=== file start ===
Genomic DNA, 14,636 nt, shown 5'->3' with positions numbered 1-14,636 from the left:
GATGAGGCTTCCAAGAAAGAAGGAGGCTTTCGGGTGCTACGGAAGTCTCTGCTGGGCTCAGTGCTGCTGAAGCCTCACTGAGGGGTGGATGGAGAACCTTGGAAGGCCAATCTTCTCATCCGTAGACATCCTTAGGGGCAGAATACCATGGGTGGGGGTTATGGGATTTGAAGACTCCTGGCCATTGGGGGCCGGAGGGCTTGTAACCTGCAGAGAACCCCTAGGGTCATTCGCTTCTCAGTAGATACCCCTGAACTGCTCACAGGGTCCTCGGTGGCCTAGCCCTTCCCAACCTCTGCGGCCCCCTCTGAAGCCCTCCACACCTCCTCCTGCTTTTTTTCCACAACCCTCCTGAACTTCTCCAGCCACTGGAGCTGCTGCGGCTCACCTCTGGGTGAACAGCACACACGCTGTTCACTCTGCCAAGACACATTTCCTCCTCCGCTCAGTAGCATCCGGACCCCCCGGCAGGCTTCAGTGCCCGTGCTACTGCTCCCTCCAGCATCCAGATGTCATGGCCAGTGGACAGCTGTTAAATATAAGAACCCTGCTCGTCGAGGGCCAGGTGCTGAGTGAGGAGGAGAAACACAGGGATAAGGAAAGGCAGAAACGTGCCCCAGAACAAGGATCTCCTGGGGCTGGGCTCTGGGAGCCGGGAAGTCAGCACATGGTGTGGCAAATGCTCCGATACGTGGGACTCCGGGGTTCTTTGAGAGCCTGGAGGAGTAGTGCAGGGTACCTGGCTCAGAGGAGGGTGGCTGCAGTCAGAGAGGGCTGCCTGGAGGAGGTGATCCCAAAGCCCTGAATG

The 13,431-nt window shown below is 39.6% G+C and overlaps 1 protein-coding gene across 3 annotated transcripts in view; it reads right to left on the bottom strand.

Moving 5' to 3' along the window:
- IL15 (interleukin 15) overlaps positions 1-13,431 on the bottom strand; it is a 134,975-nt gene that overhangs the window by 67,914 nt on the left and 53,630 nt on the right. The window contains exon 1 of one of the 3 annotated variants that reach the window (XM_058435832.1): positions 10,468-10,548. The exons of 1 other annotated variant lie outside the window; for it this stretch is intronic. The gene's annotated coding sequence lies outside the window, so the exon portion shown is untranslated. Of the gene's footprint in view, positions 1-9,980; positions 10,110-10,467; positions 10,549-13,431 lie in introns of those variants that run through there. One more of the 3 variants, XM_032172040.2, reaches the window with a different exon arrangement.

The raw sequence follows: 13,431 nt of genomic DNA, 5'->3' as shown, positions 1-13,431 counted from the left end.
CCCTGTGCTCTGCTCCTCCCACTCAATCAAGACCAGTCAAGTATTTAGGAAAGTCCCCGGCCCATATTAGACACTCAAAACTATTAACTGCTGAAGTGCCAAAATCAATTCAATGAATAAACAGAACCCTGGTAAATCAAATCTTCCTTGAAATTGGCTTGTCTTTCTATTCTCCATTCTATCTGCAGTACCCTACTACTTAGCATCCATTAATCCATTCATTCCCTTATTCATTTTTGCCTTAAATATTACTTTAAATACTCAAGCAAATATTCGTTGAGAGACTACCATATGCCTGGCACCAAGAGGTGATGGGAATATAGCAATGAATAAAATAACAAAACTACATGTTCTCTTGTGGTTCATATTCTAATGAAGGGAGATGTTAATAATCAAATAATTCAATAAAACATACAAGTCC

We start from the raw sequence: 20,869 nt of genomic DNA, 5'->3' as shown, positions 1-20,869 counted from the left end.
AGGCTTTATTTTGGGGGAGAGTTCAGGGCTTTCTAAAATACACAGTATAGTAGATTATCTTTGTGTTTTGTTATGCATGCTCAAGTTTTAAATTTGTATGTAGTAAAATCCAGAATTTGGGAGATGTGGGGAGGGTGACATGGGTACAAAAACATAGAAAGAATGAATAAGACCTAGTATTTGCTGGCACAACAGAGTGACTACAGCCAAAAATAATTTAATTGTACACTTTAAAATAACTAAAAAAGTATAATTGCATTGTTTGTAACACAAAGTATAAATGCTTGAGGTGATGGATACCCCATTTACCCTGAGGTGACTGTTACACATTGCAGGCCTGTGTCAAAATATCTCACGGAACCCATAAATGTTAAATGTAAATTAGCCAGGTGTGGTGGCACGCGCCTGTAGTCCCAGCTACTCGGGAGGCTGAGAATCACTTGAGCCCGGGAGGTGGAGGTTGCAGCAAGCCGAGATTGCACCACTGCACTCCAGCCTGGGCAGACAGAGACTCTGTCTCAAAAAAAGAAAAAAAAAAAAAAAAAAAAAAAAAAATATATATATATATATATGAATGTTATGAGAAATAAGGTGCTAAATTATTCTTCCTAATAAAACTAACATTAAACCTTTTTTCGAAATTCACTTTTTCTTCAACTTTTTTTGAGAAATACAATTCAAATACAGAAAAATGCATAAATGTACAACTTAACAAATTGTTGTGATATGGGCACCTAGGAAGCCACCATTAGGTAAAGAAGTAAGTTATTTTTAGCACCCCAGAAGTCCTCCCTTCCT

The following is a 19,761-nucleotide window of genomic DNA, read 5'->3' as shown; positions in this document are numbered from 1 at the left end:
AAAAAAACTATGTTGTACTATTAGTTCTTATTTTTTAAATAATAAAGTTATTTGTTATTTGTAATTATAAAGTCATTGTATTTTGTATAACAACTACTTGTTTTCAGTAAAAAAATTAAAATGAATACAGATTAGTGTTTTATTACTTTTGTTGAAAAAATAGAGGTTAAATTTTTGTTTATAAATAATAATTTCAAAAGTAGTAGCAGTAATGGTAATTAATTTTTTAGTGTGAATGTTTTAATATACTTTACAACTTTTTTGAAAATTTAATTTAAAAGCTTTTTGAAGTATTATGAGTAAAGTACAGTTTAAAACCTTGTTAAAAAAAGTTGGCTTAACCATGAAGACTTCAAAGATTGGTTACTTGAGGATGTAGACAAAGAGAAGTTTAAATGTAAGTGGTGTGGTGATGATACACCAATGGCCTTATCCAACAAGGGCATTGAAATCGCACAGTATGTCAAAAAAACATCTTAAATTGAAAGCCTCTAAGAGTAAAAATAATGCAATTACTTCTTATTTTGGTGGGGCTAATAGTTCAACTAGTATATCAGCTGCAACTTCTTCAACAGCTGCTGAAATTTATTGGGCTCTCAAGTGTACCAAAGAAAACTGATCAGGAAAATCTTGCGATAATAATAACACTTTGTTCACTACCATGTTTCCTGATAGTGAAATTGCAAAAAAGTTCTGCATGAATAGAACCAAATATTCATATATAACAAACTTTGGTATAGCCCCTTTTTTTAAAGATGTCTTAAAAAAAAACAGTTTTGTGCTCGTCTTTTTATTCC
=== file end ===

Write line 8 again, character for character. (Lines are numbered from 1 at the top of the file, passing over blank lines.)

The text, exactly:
We start from the raw sequence: 20,869 nt of genomic DNA, 5'->3' as shown, positions 1-20,869 counted from the left end.